Merete Mueller, USA 2022
Incarcerated participants in a mental health experiment watch videos of sunset-soaked beaches, wildflowers and forests on loop, prompting them to reflect on isolation and wilderness. Equal parts meditation and provocation, Blue Room identifies the damage done by withholding access to the outdoors and how we are all prisoners when the essential human need for communion with nature is denied.
I Didn’t See You There
Reid Davenport’s great film I Didn’t See You There works on two levels simultaneously.
First, it’s a funny, sharply observed feature-length autobiographical film about what it’s like for a disabled man with cerebral palsy to move through a world whose architects barely acknowledge his existence, and whose inhabitants treat him with contempt or condescension when they notice him at all. – –
Second – and of equal, or possibly greater importance – I Didn’t See You There is an experimental movie of great beauty. It’s filled with images of ordinary objects and situations that have been filmed in such surprising and revealing ways by Davenport that when you encounter them again in your own life, you will see them differently, and think of Davenport’s work.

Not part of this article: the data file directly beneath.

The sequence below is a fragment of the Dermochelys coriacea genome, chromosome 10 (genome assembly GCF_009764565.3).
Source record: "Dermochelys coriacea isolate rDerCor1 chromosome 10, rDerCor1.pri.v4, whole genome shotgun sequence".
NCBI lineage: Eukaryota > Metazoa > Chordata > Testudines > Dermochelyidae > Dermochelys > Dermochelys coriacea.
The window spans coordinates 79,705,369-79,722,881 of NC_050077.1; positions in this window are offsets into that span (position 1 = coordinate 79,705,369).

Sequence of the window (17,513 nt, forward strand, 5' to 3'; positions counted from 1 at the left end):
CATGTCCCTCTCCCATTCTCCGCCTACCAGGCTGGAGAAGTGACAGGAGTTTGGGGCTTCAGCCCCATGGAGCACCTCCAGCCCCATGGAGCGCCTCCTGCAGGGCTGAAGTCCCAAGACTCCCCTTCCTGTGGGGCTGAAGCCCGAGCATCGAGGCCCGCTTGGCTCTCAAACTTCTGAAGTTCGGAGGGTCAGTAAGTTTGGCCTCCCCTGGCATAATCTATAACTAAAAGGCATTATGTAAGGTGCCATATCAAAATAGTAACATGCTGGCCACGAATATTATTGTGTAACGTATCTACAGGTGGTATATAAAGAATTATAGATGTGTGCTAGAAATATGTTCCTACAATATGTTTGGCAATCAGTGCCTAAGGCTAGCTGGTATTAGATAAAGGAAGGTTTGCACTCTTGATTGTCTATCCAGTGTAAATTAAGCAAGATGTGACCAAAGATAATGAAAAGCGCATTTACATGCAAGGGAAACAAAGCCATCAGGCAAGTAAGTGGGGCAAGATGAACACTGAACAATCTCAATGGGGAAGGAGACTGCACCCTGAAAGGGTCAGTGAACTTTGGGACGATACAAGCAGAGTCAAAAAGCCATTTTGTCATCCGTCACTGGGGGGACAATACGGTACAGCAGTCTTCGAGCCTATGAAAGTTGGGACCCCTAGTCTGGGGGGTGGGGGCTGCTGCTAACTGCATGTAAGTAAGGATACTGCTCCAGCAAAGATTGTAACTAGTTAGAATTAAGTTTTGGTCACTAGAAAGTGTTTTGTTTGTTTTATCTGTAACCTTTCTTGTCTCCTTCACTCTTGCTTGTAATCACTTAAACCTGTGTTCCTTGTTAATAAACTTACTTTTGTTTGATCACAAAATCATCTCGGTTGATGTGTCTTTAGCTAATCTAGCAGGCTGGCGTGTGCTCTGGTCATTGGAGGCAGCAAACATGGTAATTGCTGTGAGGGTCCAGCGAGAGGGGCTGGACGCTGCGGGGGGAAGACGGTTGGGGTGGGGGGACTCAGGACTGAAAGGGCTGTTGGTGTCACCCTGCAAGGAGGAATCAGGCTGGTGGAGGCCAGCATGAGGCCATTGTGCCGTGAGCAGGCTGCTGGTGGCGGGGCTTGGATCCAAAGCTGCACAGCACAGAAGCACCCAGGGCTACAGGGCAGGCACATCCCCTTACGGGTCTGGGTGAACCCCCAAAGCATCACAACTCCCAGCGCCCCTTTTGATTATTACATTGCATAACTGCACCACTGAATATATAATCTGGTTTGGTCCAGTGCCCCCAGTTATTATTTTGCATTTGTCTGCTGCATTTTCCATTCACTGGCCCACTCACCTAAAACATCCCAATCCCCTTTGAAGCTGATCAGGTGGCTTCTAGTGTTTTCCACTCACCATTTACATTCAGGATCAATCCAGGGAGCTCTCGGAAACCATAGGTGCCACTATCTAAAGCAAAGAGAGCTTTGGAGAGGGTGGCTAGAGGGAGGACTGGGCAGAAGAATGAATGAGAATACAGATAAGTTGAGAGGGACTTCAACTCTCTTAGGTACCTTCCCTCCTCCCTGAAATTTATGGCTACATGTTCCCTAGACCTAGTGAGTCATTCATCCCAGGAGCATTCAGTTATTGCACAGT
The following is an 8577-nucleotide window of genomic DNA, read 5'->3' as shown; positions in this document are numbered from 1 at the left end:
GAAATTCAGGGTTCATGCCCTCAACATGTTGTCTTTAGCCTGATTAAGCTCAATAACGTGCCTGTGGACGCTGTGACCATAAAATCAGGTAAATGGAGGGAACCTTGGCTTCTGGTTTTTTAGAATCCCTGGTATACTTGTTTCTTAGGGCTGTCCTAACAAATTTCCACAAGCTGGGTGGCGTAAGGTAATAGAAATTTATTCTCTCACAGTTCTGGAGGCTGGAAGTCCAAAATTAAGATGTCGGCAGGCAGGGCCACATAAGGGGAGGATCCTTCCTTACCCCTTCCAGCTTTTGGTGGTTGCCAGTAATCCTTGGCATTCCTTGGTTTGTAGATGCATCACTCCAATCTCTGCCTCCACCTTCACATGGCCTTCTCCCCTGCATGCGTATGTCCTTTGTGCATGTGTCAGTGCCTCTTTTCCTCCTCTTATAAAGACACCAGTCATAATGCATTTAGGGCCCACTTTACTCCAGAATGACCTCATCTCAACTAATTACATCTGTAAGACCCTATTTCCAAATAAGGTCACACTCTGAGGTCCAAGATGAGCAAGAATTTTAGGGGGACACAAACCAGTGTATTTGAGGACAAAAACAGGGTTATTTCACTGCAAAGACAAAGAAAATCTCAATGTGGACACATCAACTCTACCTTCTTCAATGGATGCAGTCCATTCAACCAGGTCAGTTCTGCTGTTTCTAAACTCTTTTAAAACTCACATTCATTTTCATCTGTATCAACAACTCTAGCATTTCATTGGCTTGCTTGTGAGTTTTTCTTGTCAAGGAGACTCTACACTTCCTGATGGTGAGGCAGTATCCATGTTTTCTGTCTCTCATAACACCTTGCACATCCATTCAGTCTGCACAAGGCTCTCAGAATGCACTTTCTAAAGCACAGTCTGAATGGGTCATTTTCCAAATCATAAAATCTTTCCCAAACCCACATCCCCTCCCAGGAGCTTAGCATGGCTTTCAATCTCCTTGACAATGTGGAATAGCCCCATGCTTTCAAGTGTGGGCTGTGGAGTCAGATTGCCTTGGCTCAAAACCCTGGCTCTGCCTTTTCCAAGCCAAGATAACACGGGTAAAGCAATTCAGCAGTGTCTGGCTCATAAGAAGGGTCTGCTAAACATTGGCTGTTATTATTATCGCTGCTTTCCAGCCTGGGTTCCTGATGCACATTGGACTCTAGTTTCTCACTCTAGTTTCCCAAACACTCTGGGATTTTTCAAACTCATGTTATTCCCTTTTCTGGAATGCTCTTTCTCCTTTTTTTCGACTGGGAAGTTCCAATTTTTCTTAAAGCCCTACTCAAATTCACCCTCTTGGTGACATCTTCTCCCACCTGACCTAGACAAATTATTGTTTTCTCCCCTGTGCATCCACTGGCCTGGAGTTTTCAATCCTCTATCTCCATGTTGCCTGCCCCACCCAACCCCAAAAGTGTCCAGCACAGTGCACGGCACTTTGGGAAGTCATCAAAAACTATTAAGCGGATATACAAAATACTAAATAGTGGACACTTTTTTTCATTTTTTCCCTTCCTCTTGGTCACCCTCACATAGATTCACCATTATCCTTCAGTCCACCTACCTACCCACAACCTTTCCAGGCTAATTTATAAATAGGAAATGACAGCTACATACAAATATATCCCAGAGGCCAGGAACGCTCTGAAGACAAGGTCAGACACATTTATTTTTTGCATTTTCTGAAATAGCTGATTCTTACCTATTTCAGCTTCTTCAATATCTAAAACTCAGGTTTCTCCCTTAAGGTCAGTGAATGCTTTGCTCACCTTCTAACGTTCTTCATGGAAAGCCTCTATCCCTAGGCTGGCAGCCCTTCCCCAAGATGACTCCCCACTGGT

Matt Zoller Seitz, RogerEbert.com
Filmmaker Reid Davenport employs a first-person point of view for his documentary I Didn’t See You There, in which he lets us see the world through his own eyes. Davenport is disabled and often uses a wheelchair to get around Oakland, where he lives and makes films. He narrates the film, a sometimes funny and sometimes furious window into the casual inconveniences and less casual indignities he runs into in a world not built for him, and reflects on the legacy of figures like P.T. Barnum who turned disabilities into something to be both stared at and ignored. It’s a must-see.
Alissa Wilkinson, Vox
I Didn’t See You There is also available online throughout the festival!